Live Real. Eat Real.

Beyond Organic and Why Joel Salatin Is Our Hero

I’ve been working on cleaning up the photos of Patty being, well, butchered (now, now – it’s not as bad as you think) (TONS more photos than I thought), working on my poor cookbook and dealing with a mild cold, so Beloved – who is reading (and really, really enjoying) The Omnivore’s Dilemma by Michael Pollan – has come to my rescue with what is, so far, one of his favorite passages in the book…and a question at the end.

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This text is a direct quote from The Omnivore’s Dilemma by Michael Pollan.  The only setup you need is to know that Polyface Farm in Swopes, Va is a sustainable heritage farm and George Naylor operates an industrialized mono-crop corn field in Iowa that, as Pollan said is “floating on a sinking sea of petroleum.”  Michael delivers up a great dish of Joel.

Hard to believe, but Joel Salatin and George Naylor are, if regarded from a great enough distance, engaged in much the same pursuit: growing grasses to feed the cattle, chickens, and pigs that feed us. Compared to Salatin, however, Naylor participates in an infinitely more complex industrial system, involving not only corn (and soybeans), but fossil fuels, petrochemicals, heavy machinery, CAFOs, and an elaborate international system of distribution to move all these elements around: the energy from the Persian Gulf, the corn to the CAFOs, the animals to slaughter, and their meat finally to a Wal-Mart or McDonald’s near you. Consider as a whole this system comprises a great machine, transforming inputs of seed and fossil energy into outputs of carbohydrate and protein. And, as with any machine this one generates streams of waste: the nitrogen and pesticides running off the corn fields; the manure pooling in the feedlot lagoons; the heat and exhaust produced by all the machines within the machine – the tractors and trucks and combines.

Polyface Farm stands about as far from this industrialized sort of agriculture as it is possible to get without leaving the planet. Joel’s farm stands as a kind of alternative reality to George’s: Every term governing a conventional 500-acre corn-and-bean operation in Churdan, Iowa, finds its mirror opposite here on these 550 acres in Swope, Virginia.

To wit:

Naylor Farm Polyface Farm
Industrial Pastoral
Annual species Perennial species
Monoculture Polyculture
Fossil energy Solar Energy
Global market Local market
Specialized Diversified
Mechanical Biological
Imported fertility Local fertility
Myriad inputs Chicken feed

 

For half a century now, which is to say for as long as industrial agriculture has held sway in America, the principal alternative to its methods and general approach has gone by the name “organic,” a word chosen (by J. I. Rodale, the founding editor of Organic Gardening and Farming magazine) to imply that nature rather than the machine should supply the proper model for agriculture. Before my journey through the organic food industry I would have thought that virtually any organic farm would belong on the Polyface side of this ledger. But it turns out that this is not necessarily the case. There are now “industrial organic” farms that belong firmly on the left-hand side. Then there is this further paradox: Polyface Farm is technically not an organic farm, though by any standard it is more “sustainable” than virtually any organic farm. Its example forces you to think a lot harder about what these words – sustainable, organic, natural – really mean.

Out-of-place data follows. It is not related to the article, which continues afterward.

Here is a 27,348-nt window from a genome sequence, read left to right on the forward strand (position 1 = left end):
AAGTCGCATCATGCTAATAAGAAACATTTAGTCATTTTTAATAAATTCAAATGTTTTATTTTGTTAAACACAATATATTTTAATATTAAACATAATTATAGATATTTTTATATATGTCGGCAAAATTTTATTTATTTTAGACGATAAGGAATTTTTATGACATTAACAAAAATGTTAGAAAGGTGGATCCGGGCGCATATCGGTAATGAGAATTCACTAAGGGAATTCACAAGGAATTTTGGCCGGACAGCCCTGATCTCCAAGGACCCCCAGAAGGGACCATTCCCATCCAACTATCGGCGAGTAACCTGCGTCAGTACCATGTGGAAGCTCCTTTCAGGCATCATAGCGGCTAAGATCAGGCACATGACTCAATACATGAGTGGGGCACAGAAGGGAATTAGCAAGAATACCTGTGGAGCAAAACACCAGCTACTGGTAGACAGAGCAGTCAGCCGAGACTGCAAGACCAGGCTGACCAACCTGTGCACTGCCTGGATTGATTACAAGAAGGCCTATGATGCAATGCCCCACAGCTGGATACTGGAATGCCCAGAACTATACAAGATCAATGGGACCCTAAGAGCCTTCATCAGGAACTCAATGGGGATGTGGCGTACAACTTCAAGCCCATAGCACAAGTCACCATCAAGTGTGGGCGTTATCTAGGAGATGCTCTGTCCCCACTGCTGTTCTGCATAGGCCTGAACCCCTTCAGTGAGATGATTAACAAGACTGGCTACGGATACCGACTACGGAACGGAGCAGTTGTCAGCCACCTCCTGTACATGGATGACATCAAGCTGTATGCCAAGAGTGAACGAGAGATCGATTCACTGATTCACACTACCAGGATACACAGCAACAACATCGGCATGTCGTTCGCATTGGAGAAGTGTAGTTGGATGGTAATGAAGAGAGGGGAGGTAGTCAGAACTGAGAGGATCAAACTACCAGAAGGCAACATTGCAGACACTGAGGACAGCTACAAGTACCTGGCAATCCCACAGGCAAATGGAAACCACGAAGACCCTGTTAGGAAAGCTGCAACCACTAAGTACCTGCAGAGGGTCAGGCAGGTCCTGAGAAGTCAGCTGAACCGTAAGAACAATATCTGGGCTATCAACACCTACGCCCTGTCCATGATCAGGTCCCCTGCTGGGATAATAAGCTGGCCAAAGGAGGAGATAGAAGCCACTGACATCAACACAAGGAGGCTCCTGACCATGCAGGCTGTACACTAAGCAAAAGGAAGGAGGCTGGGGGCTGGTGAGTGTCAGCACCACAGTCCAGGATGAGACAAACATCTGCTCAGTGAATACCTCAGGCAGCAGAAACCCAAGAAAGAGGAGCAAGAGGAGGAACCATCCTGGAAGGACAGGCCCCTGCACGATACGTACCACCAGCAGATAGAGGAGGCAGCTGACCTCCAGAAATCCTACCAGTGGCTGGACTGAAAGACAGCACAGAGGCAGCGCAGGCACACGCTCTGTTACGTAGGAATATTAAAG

As it happened, the reason I found my way to Polyface Farm in the first place had everything to do with Joel Salatin’s unusually strict construction of the word sustainable. As part of my research into the organic food chain, I kept hearing about this organic farmer in Virginia who had no use for the federal government’s new organic standards. I also kept hearing about the exceptional food he was producing. So I gave him a call, hoping to get some salty quotes about the organic industry and perhaps get him to ship me a pastured chicken or steak.

The salty quotes I got. Speaking in a rapid-fire delivery that sounded like a cross between Bill Clinton and a hopped-up TV evangelist, Salatin delivered a scathing indictment of the “organic empire.” I struggled to keep up with a spirited diatribe that bounced from the “Western conquistador mentality” and the “clash of paradigms” to the “innate distinctive desires of a chicken” and the impossibility of taking a “decidedly Eastern, connected, holistic product, and selling it through a decidedly Western, disconnected, reductionist Wall Streetified marketing system.”